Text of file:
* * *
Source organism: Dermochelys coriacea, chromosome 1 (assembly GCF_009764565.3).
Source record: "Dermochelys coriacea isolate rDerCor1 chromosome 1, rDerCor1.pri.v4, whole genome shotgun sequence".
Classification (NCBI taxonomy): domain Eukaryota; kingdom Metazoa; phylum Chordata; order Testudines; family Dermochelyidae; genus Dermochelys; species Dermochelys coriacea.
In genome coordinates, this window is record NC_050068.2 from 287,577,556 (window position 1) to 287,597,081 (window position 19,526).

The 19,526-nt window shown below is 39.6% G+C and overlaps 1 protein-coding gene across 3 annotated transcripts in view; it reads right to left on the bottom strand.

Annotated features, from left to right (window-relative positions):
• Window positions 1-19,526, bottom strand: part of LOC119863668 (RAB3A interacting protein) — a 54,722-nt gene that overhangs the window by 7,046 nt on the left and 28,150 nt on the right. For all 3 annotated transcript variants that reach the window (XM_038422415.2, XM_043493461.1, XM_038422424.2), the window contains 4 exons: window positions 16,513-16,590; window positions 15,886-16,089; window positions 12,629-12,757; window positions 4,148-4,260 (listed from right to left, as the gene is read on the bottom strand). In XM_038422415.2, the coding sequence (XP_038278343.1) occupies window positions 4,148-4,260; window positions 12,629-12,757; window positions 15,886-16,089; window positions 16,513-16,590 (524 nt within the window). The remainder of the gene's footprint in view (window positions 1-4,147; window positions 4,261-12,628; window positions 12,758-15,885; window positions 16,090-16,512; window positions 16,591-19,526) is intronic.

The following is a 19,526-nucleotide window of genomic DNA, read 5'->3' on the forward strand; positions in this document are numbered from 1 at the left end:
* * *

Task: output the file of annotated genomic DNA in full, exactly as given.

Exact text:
Source organism: Dermochelys coriacea, chromosome 1 (assembly GCF_009764565.3).
Source record: "Dermochelys coriacea isolate rDerCor1 chromosome 1, rDerCor1.pri.v4, whole genome shotgun sequence".
Classification (NCBI taxonomy): domain Eukaryota; kingdom Metazoa; phylum Chordata; order Testudines; family Dermochelyidae; genus Dermochelys; species Dermochelys coriacea.
In genome coordinates, this window is record NC_050068.2 from 287,577,556 (window position 1) to 287,597,081 (window position 19,526).

The 19,526-nt window shown below is 39.6% G+C and overlaps 1 protein-coding gene across 3 annotated transcripts in view; it reads right to left on the bottom strand.

Annotated features, from left to right (window-relative positions):
• Window positions 1-19,526, bottom strand: part of LOC119863668 (RAB3A interacting protein) — a 54,722-nt gene that overhangs the window by 7,046 nt on the left and 28,150 nt on the right. For all 3 annotated transcript variants that reach the window (XM_038422415.2, XM_043493461.1, XM_038422424.2), the window contains 4 exons: window positions 16,513-16,590; window positions 15,886-16,089; window positions 12,629-12,757; window positions 4,148-4,260 (listed from right to left, as the gene is read on the bottom strand). In XM_038422415.2, the coding sequence (XP_038278343.1) occupies window positions 4,148-4,260; window positions 12,629-12,757; window positions 15,886-16,089; window positions 16,513-16,590 (524 nt within the window). The remainder of the gene's footprint in view (window positions 1-4,147; window positions 4,261-12,628; window positions 12,758-15,885; window positions 16,090-16,512; window positions 16,591-19,526) is intronic.

The following is a 19,526-nucleotide window of genomic DNA, read 5'->3' on the forward strand; positions in this document are numbered from 1 at the left end: